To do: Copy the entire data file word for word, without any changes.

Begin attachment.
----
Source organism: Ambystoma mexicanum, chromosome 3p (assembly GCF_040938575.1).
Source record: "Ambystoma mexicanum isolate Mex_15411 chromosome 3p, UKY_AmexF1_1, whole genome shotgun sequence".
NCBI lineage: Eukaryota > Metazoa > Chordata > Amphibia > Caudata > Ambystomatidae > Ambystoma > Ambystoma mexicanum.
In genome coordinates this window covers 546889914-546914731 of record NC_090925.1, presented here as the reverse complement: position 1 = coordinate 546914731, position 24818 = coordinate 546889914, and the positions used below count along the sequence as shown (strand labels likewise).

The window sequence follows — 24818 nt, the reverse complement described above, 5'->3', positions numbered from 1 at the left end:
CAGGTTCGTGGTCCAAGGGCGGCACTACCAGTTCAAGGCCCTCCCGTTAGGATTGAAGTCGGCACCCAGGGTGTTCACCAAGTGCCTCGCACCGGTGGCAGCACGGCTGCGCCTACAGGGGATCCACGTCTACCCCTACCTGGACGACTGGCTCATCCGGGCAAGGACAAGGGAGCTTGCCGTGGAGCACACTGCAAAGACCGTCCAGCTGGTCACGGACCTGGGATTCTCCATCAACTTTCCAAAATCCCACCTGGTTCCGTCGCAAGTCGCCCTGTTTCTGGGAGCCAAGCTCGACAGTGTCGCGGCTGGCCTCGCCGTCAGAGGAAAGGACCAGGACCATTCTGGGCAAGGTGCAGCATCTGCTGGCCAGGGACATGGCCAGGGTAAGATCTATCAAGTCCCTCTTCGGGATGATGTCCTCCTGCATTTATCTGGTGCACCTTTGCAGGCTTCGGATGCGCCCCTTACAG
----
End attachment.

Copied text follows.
Source organism: Ambystoma mexicanum, chromosome 3p (assembly GCF_040938575.1).
Source record: "Ambystoma mexicanum isolate Mex_15411 chromosome 3p, UKY_AmexF1_1, whole genome shotgun sequence".
NCBI lineage: Eukaryota > Metazoa > Chordata > Amphibia > Caudata > Ambystomatidae > Ambystoma > Ambystoma mexicanum.
In genome coordinates this window covers 546889914-546914731 of record NC_090925.1, presented here as the reverse complement: position 1 = coordinate 546914731, position 24818 = coordinate 546889914, and the positions used below count along the sequence as shown (strand labels likewise).

The window sequence follows — 24818 nt, the reverse complement described above, 5'->3', positions numbered from 1 at the left end:
CAGGTTCGTGGTCCAAGGGCGGCACTACCAGTTCAAGGCCCTCCCGTTAGGATTGAAGTCGGCACCCAGGGTGTTCACCAAGTGCCTCGCACCGGTGGCAGCACGGCTGCGCCTACAGGGGATCCACGTCTACCCCTACCTGGACGACTGGCTCATCCGGGCAAGGACAAGGGAGCTTGCCGTGGAGCACACTGCAAAGACCGTCCAGCTGGTCACGGACCTGGGATTCTCCATCAACTTTCCAAAATCCCACCTGGTTCCGTCGCAAGTCGCCCTGTTTCTGGGAGCCAAGCTCGACAGTGTCGCGGCTGGCCTCGCCGTCAGAGGAAAGGACCAGGACCATTCTGGGCAAGGTGCAGCATCTGCTGGCCAGGGACATGGCCAGGGTAAGATCTATCAAGTCCCTCTTCGGGATGATGTCCTCCTGCATTTATCTGGTGCACCTTTGCAGGCTTCGGATGCGCCCCTTACAG